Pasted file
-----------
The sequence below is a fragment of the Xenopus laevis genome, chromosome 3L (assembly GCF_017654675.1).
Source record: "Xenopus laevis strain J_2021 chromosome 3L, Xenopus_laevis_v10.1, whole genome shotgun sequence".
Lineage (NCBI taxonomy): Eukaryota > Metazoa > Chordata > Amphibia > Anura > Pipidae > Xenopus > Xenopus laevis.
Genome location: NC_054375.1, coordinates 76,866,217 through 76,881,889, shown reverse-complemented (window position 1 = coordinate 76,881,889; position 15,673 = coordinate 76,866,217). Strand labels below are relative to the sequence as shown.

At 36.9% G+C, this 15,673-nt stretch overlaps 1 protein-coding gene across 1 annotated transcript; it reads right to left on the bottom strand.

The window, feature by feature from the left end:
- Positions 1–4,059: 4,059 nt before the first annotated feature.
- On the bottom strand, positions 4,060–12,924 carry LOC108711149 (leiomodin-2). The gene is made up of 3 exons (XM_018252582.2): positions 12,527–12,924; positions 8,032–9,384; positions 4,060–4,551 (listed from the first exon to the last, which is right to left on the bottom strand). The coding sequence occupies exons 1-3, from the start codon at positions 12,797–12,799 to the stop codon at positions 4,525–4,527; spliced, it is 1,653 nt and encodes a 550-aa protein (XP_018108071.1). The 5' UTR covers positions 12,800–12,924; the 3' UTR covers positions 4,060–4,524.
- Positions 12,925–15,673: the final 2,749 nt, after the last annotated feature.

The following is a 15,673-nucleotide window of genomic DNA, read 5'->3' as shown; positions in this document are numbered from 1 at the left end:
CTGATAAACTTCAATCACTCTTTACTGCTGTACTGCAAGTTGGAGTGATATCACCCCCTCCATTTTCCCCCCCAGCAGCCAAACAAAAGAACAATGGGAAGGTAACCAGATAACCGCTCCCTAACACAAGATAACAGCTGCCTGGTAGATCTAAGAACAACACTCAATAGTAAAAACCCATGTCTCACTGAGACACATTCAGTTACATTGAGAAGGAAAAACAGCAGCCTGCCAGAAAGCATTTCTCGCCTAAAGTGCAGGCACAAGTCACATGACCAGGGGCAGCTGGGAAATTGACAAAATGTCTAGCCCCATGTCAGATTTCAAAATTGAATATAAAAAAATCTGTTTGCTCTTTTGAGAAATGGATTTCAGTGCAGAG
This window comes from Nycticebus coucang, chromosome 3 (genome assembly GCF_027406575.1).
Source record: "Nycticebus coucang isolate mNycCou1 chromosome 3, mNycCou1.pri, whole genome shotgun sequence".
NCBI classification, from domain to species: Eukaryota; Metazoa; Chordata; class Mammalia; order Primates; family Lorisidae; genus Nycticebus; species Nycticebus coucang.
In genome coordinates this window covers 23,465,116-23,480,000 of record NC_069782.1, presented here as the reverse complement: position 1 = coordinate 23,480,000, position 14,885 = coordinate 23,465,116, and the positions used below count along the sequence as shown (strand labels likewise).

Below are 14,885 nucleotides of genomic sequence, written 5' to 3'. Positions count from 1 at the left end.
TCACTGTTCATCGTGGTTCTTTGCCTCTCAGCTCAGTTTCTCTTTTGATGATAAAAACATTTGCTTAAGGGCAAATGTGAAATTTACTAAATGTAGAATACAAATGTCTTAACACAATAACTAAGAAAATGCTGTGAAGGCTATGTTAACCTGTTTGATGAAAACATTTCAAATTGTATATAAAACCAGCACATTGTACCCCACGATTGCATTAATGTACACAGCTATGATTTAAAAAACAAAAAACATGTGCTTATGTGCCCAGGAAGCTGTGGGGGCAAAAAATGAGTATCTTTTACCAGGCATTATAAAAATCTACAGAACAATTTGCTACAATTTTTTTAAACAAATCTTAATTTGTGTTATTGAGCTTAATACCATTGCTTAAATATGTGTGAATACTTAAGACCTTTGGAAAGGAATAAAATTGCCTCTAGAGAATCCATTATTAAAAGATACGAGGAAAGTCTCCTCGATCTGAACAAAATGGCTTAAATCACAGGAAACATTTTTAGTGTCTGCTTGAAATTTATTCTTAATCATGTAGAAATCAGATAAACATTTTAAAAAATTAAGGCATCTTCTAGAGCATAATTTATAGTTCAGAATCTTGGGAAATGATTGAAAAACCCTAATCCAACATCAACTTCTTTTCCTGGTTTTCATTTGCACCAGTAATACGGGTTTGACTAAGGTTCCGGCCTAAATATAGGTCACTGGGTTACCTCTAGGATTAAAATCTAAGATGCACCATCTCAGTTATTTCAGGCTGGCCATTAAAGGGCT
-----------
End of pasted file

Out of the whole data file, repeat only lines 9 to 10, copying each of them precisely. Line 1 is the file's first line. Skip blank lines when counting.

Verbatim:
- Positions 12,925–15,673: the final 2,749 nt, after the last annotated feature.

The following is a 15,673-nucleotide window of genomic DNA, read 5'->3' as shown; positions in this document are numbered from 1 at the left end: